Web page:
DINOSAUR as in the 2000 Disney film by the same name. (Which was a great movie if you’ve never seen it.) Hop aboard a Time Rover to go back into the days of primeval forests. Your mission? To bring back one Iguanodon! The problem? The meteor that killed the dinosaurs is coming–no pressure. [*Note: Darkness, loud roaring and dinosaurs might be frightening for some children.]

Expedition Everest board a train headed to the tippy top of Mt. Everest. This train, a thrilling roller coaster, will take you on a twisty journey. We’ve even heard that a Yeti might live up on the mountain. But maybe that’s just a legend. [*Note: This ride can be jarring for those who get motion sickness and the darkness/effects might be frightening for some children.]

Expedition Everest. Photo by Rodolfo Marques on Unsplash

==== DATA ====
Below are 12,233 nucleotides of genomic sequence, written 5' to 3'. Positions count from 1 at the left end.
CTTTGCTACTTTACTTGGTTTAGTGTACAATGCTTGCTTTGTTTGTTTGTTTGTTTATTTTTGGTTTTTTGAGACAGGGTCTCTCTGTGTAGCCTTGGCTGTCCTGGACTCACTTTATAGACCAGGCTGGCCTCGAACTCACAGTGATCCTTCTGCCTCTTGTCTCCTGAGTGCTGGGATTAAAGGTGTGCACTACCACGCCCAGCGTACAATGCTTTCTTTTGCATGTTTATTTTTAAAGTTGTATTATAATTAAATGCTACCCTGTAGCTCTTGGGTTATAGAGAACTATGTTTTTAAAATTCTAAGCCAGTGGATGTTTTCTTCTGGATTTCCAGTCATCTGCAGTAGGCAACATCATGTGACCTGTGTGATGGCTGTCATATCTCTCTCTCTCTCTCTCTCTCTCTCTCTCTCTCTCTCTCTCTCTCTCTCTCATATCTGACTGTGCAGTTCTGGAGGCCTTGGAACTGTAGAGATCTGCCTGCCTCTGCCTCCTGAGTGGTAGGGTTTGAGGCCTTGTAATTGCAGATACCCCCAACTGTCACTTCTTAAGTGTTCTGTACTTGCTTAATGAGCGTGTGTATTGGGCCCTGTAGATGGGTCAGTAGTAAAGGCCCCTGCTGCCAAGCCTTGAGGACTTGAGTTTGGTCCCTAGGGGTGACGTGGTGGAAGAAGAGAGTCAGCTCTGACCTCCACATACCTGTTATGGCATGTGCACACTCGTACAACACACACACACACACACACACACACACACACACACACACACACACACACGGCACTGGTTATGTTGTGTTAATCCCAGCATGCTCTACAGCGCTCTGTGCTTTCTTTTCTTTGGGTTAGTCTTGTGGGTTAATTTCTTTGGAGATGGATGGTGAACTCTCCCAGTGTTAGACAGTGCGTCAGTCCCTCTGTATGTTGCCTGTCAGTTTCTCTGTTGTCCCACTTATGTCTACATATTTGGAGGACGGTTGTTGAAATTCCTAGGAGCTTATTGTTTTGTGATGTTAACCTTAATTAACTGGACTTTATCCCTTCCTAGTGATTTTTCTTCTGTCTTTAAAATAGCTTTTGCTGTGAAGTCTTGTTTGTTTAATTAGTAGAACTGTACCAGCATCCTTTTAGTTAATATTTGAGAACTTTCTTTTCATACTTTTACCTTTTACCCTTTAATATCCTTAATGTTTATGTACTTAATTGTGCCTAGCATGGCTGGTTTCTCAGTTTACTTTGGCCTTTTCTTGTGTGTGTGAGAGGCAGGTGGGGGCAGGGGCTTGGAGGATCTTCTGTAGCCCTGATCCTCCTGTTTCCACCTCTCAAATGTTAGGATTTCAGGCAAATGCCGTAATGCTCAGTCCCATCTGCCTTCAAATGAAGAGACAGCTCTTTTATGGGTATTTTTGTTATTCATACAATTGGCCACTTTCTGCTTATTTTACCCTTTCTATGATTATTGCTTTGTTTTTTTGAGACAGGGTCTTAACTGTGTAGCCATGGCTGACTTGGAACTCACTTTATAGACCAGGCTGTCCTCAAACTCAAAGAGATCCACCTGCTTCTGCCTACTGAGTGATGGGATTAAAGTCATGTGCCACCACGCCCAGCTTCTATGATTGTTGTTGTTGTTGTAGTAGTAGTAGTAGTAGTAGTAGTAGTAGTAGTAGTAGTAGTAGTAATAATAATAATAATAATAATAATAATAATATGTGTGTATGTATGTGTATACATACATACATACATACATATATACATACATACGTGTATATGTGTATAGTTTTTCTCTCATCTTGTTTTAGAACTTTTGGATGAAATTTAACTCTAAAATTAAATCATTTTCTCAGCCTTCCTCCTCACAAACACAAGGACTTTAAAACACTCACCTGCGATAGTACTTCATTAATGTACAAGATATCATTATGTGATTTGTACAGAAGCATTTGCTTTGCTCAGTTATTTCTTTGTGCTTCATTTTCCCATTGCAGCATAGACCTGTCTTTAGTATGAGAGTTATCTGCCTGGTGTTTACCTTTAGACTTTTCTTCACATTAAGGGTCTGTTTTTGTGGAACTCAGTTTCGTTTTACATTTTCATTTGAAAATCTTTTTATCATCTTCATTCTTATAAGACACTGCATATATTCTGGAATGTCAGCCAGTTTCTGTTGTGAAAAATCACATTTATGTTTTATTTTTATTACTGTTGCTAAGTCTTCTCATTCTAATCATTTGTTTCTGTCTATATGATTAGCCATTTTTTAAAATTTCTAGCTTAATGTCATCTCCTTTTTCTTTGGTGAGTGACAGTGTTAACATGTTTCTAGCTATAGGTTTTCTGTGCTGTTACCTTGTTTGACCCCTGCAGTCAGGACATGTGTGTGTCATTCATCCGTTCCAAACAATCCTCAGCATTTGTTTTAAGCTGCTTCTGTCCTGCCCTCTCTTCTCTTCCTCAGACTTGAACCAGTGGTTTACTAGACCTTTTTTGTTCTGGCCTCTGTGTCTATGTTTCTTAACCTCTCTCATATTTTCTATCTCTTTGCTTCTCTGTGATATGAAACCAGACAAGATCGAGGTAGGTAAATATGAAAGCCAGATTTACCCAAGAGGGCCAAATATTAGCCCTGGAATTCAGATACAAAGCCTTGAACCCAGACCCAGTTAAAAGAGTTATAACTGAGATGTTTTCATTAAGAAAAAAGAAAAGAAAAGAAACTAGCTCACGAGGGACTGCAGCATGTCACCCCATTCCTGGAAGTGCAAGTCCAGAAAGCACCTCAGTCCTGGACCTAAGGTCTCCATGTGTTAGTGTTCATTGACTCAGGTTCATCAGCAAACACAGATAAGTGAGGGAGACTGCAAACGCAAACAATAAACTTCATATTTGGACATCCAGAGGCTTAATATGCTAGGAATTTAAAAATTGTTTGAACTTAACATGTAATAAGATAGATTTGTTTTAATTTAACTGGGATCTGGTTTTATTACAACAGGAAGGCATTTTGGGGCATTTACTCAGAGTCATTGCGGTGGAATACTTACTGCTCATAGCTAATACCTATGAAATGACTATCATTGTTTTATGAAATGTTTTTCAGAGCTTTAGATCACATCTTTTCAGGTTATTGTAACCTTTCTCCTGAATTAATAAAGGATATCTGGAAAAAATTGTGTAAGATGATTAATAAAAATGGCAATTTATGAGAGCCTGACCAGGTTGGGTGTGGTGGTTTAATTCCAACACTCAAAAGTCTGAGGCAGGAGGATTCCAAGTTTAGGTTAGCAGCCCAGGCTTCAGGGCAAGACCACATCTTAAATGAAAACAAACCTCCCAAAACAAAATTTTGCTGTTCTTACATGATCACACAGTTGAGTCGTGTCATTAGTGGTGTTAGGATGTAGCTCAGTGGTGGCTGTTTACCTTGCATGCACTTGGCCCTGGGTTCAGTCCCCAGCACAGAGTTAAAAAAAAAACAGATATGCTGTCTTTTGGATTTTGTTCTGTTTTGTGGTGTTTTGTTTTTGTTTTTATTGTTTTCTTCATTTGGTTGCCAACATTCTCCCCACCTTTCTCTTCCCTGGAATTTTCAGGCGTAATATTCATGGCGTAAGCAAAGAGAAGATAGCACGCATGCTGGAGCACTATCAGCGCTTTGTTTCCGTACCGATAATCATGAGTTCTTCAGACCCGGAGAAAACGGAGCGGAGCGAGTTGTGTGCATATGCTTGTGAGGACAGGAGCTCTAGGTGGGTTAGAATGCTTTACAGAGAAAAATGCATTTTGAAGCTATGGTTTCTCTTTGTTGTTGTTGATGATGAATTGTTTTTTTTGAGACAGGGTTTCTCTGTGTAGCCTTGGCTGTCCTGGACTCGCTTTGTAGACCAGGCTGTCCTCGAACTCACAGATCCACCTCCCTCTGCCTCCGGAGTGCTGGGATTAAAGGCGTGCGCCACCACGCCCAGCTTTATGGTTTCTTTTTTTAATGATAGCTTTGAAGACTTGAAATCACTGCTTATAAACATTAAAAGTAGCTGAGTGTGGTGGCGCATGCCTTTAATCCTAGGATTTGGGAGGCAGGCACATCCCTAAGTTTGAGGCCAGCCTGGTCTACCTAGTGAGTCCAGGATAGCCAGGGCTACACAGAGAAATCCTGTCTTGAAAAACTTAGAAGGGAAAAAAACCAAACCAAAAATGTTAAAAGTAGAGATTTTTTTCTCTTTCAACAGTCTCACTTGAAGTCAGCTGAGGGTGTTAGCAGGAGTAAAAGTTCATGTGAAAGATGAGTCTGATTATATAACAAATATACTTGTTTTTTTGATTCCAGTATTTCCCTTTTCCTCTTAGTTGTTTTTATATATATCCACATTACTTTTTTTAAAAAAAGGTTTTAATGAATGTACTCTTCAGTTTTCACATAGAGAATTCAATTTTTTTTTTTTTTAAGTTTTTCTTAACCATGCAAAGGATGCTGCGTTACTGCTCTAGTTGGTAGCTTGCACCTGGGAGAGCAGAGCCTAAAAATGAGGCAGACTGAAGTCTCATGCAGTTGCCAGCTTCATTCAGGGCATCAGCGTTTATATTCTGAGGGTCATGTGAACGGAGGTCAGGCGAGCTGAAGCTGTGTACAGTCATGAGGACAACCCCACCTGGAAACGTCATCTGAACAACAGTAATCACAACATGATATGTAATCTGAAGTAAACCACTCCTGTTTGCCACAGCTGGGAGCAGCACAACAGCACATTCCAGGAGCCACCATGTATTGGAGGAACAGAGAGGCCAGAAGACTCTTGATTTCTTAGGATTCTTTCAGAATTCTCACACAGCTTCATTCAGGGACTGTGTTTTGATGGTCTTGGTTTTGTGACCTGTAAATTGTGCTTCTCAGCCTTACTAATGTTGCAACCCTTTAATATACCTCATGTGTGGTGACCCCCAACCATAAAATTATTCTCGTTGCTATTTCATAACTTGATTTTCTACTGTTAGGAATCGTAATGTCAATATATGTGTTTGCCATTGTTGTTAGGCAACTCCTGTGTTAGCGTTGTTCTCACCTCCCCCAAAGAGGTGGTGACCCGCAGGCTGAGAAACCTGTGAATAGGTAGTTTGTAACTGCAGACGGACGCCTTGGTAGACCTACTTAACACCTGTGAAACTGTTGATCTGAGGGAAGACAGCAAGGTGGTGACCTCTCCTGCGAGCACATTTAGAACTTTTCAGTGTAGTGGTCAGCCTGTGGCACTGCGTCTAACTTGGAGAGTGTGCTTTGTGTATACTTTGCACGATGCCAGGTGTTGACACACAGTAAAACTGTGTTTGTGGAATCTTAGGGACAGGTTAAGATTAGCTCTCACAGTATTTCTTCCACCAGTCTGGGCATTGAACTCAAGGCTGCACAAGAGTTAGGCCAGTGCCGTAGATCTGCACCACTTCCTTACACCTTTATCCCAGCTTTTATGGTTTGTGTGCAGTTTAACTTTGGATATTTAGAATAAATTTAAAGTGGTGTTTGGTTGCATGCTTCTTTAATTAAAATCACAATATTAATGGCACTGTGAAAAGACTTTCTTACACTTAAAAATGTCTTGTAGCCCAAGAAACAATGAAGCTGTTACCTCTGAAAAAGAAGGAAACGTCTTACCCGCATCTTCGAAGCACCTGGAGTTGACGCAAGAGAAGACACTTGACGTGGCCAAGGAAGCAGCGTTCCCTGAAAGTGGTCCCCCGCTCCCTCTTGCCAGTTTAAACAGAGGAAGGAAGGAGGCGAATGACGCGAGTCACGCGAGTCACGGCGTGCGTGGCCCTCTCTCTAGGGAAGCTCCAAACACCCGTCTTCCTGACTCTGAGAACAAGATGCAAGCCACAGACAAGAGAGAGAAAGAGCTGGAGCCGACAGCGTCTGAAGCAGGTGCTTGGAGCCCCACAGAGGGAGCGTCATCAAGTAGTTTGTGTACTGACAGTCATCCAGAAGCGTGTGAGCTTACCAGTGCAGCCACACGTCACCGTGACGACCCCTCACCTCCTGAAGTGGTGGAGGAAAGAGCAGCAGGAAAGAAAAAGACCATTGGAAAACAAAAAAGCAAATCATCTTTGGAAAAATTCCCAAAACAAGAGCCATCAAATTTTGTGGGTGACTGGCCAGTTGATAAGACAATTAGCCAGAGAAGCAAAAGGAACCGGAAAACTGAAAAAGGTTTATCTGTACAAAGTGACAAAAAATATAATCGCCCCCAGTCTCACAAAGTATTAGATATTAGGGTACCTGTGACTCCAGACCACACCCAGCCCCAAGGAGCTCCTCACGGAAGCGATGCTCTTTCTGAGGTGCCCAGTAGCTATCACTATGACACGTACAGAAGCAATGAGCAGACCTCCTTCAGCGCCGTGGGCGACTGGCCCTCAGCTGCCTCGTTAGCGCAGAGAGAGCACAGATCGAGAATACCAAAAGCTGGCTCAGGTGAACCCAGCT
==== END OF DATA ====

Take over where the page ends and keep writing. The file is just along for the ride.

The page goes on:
Kali River Rapids will either get you completely soaked by the rapids or not at all. If you’re up for the gamble, this river raft ride is a lot of fun. You might even see some playful baby elephants on your journey!

Kilimanjaro Safaris °o° is a big Disney World ride favorite among park goers. As part of Animal Kingdom’s conservation mission, the safari is part animal watch and part educational experience. For about 20 minutes you’ll get to see all kinds of animals who call WDW home. If you’re particularly lucky a giraffe might get in the way of your jeep. That means you get to stare at a giraffe until it decides to meander away.

Na’vi River Journey °o° a much calmer sibling to Flight of Passage. Drift down the river, experiencing the myriad life forms on Pandora. Even folks who aren’t big fans of “Avatar” will appreciate this ride. The Na’vi Shaman of Songs alone is worth the wait. Just wait until you spot her. 

Pandora, the land of Avatar. Photo by Luke Tanis on Unsplash

TriceraTop Spin °o° much like the Dumbo and Aladdin rides, this is another gentle one. Kiddos love TriceraTop because they get to control how high their dino goes. Parents love it because even their little kiddos can ride it.